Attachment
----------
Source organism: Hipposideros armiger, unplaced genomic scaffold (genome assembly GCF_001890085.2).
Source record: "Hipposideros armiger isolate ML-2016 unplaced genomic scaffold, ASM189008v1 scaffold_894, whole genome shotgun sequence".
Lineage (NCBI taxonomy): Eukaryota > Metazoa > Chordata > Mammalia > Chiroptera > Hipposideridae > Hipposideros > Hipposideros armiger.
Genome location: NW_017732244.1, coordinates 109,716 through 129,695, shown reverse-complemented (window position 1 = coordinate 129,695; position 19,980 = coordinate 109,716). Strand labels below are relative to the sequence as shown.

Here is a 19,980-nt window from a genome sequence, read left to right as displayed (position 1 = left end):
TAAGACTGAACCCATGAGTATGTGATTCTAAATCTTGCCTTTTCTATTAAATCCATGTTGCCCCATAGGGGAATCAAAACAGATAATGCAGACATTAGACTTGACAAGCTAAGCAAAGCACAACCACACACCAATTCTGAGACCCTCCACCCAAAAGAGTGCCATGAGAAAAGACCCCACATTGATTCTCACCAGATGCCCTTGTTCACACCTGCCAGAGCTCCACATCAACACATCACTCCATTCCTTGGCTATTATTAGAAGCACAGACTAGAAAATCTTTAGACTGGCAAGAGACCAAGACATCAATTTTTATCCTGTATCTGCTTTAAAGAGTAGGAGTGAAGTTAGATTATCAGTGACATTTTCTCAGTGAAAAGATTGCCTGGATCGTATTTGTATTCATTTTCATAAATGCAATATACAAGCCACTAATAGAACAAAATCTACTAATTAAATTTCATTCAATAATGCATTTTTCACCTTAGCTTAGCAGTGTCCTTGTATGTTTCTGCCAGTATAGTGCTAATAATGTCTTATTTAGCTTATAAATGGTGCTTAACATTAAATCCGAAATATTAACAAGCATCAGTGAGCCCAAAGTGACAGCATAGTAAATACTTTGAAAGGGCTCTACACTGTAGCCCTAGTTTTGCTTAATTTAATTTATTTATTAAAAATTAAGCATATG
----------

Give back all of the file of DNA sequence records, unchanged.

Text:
Source organism: Hipposideros armiger, unplaced genomic scaffold (genome assembly GCF_001890085.2).
Source record: "Hipposideros armiger isolate ML-2016 unplaced genomic scaffold, ASM189008v1 scaffold_894, whole genome shotgun sequence".
Lineage (NCBI taxonomy): Eukaryota > Metazoa > Chordata > Mammalia > Chiroptera > Hipposideridae > Hipposideros > Hipposideros armiger.
Genome location: NW_017732244.1, coordinates 109,716 through 129,695, shown reverse-complemented (window position 1 = coordinate 129,695; position 19,980 = coordinate 109,716). Strand labels below are relative to the sequence as shown.

Here is a 19,980-nt window from a genome sequence, read left to right as displayed (position 1 = left end):
TAAGACTGAACCCATGAGTATGTGATTCTAAATCTTGCCTTTTCTATTAAATCCATGTTGCCCCATAGGGGAATCAAAACAGATAATGCAGACATTAGACTTGACAAGCTAAGCAAAGCACAACCACACACCAATTCTGAGACCCTCCACCCAAAAGAGTGCCATGAGAAAAGACCCCACATTGATTCTCACCAGATGCCCTTGTTCACACCTGCCAGAGCTCCACATCAACACATCACTCCATTCCTTGGCTATTATTAGAAGCACAGACTAGAAAATCTTTAGACTGGCAAGAGACCAAGACATCAATTTTTATCCTGTATCTGCTTTAAAGAGTAGGAGTGAAGTTAGATTATCAGTGACATTTTCTCAGTGAAAAGATTGCCTGGATCGTATTTGTATTCATTTTCATAAATGCAATATACAAGCCACTAATAGAACAAAATCTACTAATTAAATTTCATTCAATAATGCATTTTTCACCTTAGCTTAGCAGTGTCCTTGTATGTTTCTGCCAGTATAGTGCTAATAATGTCTTATTTAGCTTATAAATGGTGCTTAACATTAAATCCGAAATATTAACAAGCATCAGTGAGCCCAAAGTGACAGCATAGTAAATACTTTGAAAGGGCTCTACACTGTAGCCCTAGTTTTGCTTAATTTAATTTATTTATTAAAAATTAAGCATATG